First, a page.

Haiti Women’s Soccer Team – With their country devastated by an earthquake that killed thousands, including their coach, the Haitian Under 17 Women’s soccer team had to regroup to train and prepare for a tournament that would qualify the team for the U17 FIFA World Cup. Lisa Salters followed the team’s courageous effort that fell short when they were eliminated from contention.
“It’s one of the most difficult stories I’ve ever had to work on,” said Salters. “We spent three weeks with those girls. When they didn’t win, for them, it’s not just the team is over, it’s now we go back to our life. And we went back (to Haiti) and saw what they went back to and that is sleeping on the streets, with no food. It was just awful. It’s like soccer could have saved them, and it didn’t.”
Second Time Around: The Dangers of Concussions – For former college football linebacker Preston Plevretes, the consequences of playing with concussion are all too real. He suffered a devastating brain injury called Second Impact Syndrome more than four years ago that left him unable to walk or talk. Now, with the aid of therapists and family, he is rehabilitating himself and pursuing his mission of having others learn from his story and the need for athletic programs to treat brain injuries seriously.
“Preston Plevretes is the face of sports concussion,” Farrey said. “It didn’t take years or decades for him to experience the effects of head injury, as often is the case with former NFL or college football players. His life changed in the blink of an eye, as could that of any other young athlete who returns to play before a previous concussion has healed. Any coach, trainer or parent inclined to tell a concussed kid to ‘tough it out’ really ought to watch this story first.”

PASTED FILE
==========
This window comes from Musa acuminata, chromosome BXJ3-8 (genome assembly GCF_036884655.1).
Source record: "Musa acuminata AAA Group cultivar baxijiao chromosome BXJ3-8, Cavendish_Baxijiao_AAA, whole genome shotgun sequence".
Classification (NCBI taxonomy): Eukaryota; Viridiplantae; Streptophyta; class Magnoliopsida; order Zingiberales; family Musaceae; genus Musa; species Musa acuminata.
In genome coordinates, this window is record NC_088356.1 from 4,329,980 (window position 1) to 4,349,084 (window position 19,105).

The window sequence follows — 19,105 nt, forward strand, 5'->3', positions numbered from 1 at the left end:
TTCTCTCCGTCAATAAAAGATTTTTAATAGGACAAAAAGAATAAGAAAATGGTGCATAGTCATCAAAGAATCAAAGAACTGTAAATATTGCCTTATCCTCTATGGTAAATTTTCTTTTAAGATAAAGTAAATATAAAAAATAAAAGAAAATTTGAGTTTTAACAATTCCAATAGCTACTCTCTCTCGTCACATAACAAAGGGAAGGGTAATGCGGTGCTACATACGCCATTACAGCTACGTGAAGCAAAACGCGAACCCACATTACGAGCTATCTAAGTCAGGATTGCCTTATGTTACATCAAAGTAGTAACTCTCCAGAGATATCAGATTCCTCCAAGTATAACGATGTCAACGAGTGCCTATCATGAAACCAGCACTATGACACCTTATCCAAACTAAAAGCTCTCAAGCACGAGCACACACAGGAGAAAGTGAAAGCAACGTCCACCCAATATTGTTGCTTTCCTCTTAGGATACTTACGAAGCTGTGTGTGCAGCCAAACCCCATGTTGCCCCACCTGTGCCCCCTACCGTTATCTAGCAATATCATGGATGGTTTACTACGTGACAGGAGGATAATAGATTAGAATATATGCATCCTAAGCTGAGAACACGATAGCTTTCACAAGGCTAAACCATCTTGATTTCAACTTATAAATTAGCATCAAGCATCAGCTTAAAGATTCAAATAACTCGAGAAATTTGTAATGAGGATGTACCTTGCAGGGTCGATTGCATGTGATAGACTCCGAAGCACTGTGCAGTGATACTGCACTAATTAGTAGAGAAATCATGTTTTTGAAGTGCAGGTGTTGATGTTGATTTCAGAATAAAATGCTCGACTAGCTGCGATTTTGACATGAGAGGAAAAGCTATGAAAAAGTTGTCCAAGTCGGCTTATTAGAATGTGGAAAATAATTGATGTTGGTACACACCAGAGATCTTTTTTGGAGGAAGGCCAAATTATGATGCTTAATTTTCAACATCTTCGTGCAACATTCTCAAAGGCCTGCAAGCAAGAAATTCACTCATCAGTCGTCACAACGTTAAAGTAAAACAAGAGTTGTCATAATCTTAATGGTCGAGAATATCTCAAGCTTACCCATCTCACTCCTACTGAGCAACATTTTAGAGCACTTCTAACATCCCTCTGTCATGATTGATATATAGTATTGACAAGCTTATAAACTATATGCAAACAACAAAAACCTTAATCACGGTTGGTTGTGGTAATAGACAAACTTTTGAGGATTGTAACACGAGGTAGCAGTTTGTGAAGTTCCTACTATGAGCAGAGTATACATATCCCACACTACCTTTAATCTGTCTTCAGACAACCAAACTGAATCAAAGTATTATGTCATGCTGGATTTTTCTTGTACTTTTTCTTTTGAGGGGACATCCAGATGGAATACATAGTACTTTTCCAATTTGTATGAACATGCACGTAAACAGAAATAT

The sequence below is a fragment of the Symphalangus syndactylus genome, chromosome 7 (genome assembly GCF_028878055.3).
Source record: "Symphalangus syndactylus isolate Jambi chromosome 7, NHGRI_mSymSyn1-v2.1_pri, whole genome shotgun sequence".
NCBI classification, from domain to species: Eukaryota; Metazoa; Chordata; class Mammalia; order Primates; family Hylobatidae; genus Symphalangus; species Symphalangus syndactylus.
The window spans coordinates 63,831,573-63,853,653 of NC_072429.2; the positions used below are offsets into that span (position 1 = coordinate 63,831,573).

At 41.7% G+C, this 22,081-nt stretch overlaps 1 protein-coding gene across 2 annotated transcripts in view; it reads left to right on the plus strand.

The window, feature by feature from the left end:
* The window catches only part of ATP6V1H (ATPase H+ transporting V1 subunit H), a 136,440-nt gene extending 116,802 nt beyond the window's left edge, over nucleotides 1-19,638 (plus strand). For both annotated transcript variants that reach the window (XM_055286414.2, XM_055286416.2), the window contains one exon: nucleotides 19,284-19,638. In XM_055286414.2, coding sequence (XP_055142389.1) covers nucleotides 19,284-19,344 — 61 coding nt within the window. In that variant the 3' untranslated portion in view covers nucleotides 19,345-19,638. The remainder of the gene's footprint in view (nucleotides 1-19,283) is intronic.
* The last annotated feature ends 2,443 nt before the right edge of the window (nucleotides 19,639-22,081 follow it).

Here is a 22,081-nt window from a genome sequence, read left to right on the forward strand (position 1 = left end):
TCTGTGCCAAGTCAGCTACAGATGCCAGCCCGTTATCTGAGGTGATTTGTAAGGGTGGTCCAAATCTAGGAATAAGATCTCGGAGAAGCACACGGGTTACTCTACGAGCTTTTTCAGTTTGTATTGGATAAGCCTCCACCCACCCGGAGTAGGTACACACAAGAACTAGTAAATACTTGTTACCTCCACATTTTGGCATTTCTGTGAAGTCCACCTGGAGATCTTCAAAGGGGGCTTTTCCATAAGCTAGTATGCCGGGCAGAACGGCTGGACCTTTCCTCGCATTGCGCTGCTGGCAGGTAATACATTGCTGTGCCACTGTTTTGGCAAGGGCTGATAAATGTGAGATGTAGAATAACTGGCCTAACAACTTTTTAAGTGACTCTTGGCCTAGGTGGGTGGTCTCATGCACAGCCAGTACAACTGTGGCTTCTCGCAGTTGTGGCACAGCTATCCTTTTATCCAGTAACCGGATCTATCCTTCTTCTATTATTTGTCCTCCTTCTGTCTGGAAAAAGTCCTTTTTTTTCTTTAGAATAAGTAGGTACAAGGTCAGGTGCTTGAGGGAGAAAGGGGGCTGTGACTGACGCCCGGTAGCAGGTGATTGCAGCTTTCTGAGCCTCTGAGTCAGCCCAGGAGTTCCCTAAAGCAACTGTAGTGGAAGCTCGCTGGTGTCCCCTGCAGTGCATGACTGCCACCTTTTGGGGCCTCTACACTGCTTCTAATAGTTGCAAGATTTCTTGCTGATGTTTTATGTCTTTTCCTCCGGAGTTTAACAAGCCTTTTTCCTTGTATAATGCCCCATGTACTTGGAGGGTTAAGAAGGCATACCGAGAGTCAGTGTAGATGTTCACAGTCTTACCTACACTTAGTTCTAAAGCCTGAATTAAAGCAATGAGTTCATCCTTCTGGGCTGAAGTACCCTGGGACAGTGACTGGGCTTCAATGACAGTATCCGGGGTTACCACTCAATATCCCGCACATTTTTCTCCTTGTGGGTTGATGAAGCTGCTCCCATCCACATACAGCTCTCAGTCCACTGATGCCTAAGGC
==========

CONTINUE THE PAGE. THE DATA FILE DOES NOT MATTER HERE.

The Rabbi Boxer – Yuri Foreman is a top flight boxer (28-0) who this summer will be boxing in the first fight at the new Yankee Stadium and the first in the Bronx since Muhammad Ali beat Ken Norton in 1976. He also is studying to be a rabbi. Schaap reports how Foreman is reconciling two very different worlds.
“He really straddles two worlds,” said Schaap. “He’s a world champion fighter and studying to be a rabbi. And his religious identity is not just a marketing scheme. He doesn’t just happen to be Jewish. He plans to be a teacher, a man of the cloth. He doesn’t play it for jokes, it’s who he is. His personal journey – from where he’s been to where and who he is now – is as interesting a story as I’ve seen in sports. He truly is a renaissance man.”
Jordan Motor Sports – In 2008, Michael Jordan’s motorcycle racing team won the AMA Superstock championship and in 2009 earned nine podiums and 17 top five finishes. ESPN SportsCenter anchor Hannah Storm visited with Jordan and his team earlier this year at Daytona.
“Michael is a very smart businessman,” said Storm. “I covered him for a long time as a player and I like to see that. He’s so competitive and so devoted to winning, and he’s been tenacious and determined in building a winning Superbike team.”
The new, original series of E:60 programs will continue the show’s original premise of combining the best forms and principles of television storytelling with investigative reporting. Exclusives, including the first on-camera interview with former NFL player Plaxico Burress after his sentence to prison, and investigative pieces, such as stories on pedophiles in youth gymnastics and the air quality in ice rinks, are staples of E:60 as are people-driven features such as the minor league baseball player who was housed in an assisted living facility and a blind high school football player in Kansas.
More coming up.